14 April 2020
I write at a time when our world is engulfed in a crisis of almost unimaginable proportions. The stark reality of what might have felt like a surreal situation has well and truly hit home, bringing normal social and economic activity and lifestyles to a halt, as our leaders put in place measures to stem the spread of the SARS-CoV-2 virus, and to minimize the casualties that are a tragic reality.
If ever it was vital to listen to the scientists, it is now. The World Health Organization leads the way in the fight, rightly, while growing numbers of scientists and scientific organizations work frantically to develop a vaccine. At the same time epidemiologists and other modellers, a central component of the task teams assembled by governments, provide advice on the concrete, often unpalatable measures that policymakers have to implement.
Maximal levels of cooperation are essential to a successful outcome. Beyond working together, it ought to be abundantly clear that our success depends crucially on the ability of experts from a vast range of disciplines to engage in truly transdisciplinary approaches in combating the threat of the SARS-CoV-2 virus: straddling geographical boundaries, the public and private sectors; and planning, researching, implementing strategies that draw not only on the biomedical sciences, but from the vast range of knowledge and expertise in the natural and social sciences, and engineering. The impact on social behaviour and responses poses new and fundamental questions that must be addressed.
The Governing Board met some weeks ago to ask: what should the ISC, as a global scientific organization, be doing about this health, economic and social crisis? In what ways can the ISC add most value to the work of those at the frontlines? In responding to this question, we returned to our vision of science as a global public good – where scientific knowledge, data and expertise are universally accessible and the benefits universally shared. First, in this context, we affirm our strong support for the World Health Organization, and our readiness to respond to any of its needs that we might be able to address. We urge acknowledgement of its leadership role at the global level.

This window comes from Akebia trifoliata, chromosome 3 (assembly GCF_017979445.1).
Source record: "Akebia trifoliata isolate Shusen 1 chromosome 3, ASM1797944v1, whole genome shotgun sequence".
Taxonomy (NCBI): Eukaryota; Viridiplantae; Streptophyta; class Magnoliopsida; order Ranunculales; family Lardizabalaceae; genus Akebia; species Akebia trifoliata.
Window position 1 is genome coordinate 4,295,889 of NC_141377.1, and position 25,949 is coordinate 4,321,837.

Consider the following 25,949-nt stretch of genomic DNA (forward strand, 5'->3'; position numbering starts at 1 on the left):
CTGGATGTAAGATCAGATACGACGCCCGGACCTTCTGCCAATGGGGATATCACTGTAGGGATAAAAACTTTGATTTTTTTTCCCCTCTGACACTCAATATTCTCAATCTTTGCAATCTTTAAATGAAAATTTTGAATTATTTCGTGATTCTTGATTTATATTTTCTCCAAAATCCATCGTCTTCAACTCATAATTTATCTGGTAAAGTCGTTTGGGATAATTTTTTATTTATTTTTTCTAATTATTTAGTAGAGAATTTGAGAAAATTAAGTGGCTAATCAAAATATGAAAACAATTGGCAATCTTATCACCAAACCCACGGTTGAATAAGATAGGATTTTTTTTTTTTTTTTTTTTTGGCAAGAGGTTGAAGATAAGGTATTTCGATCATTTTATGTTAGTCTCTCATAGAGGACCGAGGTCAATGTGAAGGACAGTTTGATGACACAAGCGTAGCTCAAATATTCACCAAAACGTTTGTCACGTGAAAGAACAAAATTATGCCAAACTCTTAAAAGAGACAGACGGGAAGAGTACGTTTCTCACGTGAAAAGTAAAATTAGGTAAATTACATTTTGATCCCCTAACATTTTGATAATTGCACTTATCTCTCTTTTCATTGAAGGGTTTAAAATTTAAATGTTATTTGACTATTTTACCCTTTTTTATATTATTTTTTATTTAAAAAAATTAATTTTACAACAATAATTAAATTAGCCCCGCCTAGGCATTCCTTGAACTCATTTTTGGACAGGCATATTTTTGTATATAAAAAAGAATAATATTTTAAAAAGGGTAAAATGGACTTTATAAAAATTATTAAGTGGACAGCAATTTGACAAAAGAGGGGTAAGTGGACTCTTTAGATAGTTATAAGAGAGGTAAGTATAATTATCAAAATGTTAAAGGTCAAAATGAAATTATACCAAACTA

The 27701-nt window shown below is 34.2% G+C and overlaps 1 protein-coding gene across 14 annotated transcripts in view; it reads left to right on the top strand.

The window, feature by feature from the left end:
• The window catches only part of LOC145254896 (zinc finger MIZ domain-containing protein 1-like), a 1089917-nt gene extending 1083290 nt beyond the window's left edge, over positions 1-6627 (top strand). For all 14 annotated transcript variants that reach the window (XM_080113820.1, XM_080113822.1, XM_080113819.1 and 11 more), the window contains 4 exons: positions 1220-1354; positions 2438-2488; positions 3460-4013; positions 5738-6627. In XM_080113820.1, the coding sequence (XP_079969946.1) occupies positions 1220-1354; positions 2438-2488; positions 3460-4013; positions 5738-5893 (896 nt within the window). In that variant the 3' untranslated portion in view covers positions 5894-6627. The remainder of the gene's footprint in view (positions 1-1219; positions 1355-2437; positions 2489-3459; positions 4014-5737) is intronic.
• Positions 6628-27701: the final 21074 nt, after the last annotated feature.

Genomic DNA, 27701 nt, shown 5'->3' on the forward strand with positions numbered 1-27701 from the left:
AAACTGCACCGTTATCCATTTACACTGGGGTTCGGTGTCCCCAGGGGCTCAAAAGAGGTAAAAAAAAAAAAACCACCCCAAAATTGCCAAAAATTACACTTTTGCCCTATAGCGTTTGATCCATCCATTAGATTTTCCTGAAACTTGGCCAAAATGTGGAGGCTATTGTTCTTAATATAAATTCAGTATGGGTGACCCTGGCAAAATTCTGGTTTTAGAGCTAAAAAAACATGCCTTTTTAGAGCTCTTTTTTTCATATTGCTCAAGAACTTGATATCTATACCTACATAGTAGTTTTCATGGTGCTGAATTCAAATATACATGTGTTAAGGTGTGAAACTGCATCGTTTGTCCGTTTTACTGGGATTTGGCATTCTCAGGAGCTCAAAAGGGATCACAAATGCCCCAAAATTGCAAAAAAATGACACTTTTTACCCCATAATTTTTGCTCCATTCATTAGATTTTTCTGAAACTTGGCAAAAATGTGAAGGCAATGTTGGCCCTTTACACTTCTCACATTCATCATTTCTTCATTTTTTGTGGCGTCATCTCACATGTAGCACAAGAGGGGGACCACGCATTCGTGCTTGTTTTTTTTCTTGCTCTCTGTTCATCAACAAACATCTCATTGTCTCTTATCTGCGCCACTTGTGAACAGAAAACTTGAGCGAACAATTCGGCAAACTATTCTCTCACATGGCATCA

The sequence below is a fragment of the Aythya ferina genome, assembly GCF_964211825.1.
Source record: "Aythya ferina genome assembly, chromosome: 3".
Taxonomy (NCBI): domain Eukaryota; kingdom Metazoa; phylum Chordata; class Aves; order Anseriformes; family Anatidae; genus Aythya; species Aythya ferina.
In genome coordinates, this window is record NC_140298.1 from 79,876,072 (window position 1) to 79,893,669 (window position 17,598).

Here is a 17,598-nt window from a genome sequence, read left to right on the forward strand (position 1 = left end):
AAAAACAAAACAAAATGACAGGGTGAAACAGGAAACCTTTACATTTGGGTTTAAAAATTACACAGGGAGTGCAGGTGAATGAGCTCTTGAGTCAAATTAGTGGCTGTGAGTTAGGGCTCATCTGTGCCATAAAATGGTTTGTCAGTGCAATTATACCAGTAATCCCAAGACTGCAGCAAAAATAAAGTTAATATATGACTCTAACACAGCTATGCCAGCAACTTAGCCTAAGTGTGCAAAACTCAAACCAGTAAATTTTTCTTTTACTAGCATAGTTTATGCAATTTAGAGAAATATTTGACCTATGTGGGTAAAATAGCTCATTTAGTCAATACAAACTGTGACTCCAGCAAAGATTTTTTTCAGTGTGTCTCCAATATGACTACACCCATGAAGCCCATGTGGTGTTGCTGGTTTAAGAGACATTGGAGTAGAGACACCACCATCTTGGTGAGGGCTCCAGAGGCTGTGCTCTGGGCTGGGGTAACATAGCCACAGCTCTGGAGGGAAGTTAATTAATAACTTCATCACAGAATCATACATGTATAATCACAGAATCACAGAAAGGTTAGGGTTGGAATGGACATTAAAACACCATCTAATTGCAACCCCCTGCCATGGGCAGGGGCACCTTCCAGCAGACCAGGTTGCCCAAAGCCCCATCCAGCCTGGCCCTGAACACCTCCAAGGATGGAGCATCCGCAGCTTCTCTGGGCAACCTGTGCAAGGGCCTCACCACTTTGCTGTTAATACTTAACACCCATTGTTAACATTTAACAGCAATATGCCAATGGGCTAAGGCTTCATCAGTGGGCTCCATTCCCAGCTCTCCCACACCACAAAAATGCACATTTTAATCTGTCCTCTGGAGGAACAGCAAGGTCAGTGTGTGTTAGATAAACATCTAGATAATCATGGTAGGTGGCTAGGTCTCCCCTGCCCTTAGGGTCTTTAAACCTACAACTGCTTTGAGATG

A further response by the ISC has been to establish an online COVID-19 Global Science Portal (www.council.science/covid19) hosted on the ISC website. The portal shares scientific commentary and analysis and provides access to information on various initiatives, highlighting the scale and scope of response, and encouraging ISC members and partners to collaborate and share best practices during this global emergency. The Portal carries with it the powerful message of the importance of collaboration across organizations, disciplines, and geographical and cultural boundaries. I ask that members continue to populate this portal with their initiatives, think-pieces and debates using the online form.
As a global community we are rightly consumed with addressing the immediate challenges presented by the pandemic. But the ISC is in a position to go further than this. We have no idea of the kind of world to which we will return, once this threat is overcome. Much will have changed, some of it irreversibly. We will have learned a great deal about how better to approach major challenges, how to work together. The ISC is well placed to contribute to the set of challenges that go beyond the immediate. In this regard the ISC COVID team is engaging actively and in partnership with others.
We will ensure that our members and partners are kept abreast of these initiatives as they take shape. Likewise, we look to you, our members, to work with the ISC in (re)shaping the scientific agenda.
I have no doubt that through our collective efforts, as well as the many expressions and actions of solidarity, mutual support, and of caring, within and beyond the scientific community, we will emerge better able to address the many global challenges that will continue to shape our world, and our work as scientists.
I wish you well during these difficult times.
President, International Science Council